The website offers a variety of independent movie genres, including documentaries, horrors, and animes. Many of the films are in German, but most have English subtitles, so it can also be a great way to get some language practice going. The website features some international productions as well, like the movie “The Invisible Frame”, in which Tilda Swinton explores Berlin’s recent history.
photos: Roger Sabaté.
The other week I had a little personal dream come true: My favorite Berlin musician performed for us at one of my favorite Berlin places. The occasion was the Checkout Session concert series by Danish loudspeaker brand SOUNDBOKS – and I can’t say how grateful I am to them for making this happen. In the end, it was such a sweet gathering with a stunning performance – I couldn’t be happier.
When SOUNDBOKS approached me a while ago and asked me to curate a concert event for their Checkout Sessions, it didn’t take me even a second to pick the musician. I wanted Lie Ning to perform at one of our events the moment he debuted last year, so this was the perfect opportunity. Before he came out with his wonderful debut single Tonight, I had already known him as a contemporary dancer and model – I like to say muse even – but little did I know back then how much more talent we would witness from him. The Berlin-born artist really has a lot of facets and he obviously likes to have his fingers in many pies – a desire I can absolutely relate to.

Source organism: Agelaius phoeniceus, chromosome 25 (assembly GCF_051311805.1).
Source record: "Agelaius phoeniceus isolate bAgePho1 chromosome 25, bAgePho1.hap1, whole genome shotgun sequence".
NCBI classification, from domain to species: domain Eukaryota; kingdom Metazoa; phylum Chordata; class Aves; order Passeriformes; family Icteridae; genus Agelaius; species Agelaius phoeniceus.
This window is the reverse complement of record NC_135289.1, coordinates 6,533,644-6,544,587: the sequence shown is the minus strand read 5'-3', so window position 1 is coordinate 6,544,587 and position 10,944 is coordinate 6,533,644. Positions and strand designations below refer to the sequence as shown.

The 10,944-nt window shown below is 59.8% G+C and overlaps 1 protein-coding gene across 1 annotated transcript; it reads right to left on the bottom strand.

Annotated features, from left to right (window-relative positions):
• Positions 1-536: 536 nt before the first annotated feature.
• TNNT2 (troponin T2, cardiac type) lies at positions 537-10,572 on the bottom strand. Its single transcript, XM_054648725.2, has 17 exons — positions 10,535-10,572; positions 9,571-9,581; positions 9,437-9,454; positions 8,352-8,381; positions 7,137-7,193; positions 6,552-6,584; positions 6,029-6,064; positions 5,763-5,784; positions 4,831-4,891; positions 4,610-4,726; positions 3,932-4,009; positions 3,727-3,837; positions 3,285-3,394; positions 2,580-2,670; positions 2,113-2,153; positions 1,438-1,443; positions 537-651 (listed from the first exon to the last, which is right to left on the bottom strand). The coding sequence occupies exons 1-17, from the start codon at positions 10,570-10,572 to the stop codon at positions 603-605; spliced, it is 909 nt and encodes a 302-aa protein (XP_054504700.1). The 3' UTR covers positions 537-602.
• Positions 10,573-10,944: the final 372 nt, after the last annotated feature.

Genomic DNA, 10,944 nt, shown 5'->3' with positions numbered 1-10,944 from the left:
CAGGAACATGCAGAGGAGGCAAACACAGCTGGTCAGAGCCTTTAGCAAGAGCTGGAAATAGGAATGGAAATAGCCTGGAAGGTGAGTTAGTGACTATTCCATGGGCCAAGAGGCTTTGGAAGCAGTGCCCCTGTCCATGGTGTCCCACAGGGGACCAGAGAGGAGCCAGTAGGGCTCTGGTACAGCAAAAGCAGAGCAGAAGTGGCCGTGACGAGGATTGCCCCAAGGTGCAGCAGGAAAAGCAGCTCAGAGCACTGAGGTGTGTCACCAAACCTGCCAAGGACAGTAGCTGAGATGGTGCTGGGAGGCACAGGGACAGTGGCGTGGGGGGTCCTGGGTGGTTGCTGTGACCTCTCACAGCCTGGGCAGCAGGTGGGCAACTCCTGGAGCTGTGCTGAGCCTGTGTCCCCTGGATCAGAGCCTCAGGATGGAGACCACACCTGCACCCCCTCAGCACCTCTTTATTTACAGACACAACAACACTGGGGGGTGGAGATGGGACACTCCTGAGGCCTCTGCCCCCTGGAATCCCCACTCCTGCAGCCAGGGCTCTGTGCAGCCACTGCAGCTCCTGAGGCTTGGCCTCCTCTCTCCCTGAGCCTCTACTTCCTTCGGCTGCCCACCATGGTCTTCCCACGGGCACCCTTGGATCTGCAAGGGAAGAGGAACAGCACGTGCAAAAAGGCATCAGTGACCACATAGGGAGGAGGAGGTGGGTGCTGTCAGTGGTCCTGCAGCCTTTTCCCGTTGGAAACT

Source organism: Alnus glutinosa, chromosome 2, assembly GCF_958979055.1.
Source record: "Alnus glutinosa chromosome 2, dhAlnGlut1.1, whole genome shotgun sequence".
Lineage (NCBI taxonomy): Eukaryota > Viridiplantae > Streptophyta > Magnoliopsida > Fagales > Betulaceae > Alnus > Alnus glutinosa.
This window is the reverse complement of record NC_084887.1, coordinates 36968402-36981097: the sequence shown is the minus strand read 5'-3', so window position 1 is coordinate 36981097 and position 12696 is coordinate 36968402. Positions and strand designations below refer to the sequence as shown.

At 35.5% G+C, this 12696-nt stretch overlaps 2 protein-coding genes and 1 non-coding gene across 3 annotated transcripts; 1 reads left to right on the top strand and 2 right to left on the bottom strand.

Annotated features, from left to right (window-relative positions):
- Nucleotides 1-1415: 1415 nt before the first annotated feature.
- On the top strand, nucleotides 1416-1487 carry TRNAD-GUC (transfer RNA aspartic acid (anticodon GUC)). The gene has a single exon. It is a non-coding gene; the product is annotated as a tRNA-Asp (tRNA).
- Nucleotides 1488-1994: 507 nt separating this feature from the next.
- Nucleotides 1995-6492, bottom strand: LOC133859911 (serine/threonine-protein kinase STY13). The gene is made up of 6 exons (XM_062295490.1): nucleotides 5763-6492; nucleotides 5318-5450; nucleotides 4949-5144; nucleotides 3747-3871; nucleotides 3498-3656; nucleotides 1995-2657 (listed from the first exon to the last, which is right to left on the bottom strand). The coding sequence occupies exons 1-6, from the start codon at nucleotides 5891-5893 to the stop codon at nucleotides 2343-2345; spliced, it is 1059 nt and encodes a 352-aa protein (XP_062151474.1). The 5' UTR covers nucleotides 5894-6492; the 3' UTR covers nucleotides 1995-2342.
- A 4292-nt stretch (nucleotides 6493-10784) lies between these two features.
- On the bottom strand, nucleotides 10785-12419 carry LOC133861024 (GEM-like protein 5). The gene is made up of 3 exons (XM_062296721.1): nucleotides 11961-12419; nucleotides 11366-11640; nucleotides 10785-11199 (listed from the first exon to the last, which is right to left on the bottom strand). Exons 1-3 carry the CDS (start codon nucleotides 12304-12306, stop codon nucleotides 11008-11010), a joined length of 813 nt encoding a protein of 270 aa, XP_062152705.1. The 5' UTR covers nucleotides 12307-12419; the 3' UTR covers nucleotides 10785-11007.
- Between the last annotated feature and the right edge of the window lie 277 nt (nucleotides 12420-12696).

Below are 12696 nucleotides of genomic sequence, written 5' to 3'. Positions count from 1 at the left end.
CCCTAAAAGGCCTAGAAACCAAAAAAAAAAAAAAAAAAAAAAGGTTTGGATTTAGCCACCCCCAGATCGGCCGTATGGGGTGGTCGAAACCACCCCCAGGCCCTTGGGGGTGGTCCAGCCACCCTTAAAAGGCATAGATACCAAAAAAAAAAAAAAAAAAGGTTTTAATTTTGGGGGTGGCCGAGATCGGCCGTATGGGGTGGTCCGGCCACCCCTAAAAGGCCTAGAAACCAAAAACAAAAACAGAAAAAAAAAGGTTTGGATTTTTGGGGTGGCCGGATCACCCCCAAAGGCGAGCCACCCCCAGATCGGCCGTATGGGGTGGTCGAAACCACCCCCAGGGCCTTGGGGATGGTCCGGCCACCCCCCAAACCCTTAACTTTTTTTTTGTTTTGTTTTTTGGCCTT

photo: Tim Rosenbohm, Port au Prince Pictures.
At iHeartBerlin, we like to showcase different perspectives on the city, proving that Berlin truly is a canvas for all different kinds of stories. “In Berlin wächst kein Orangenbaum”, Kida Ramadan’s directorial debut, is a film that features the streets of Kreuzberg in a way which goes beyond the usual imagery of late-night snacks and parties.
Dear film lovers,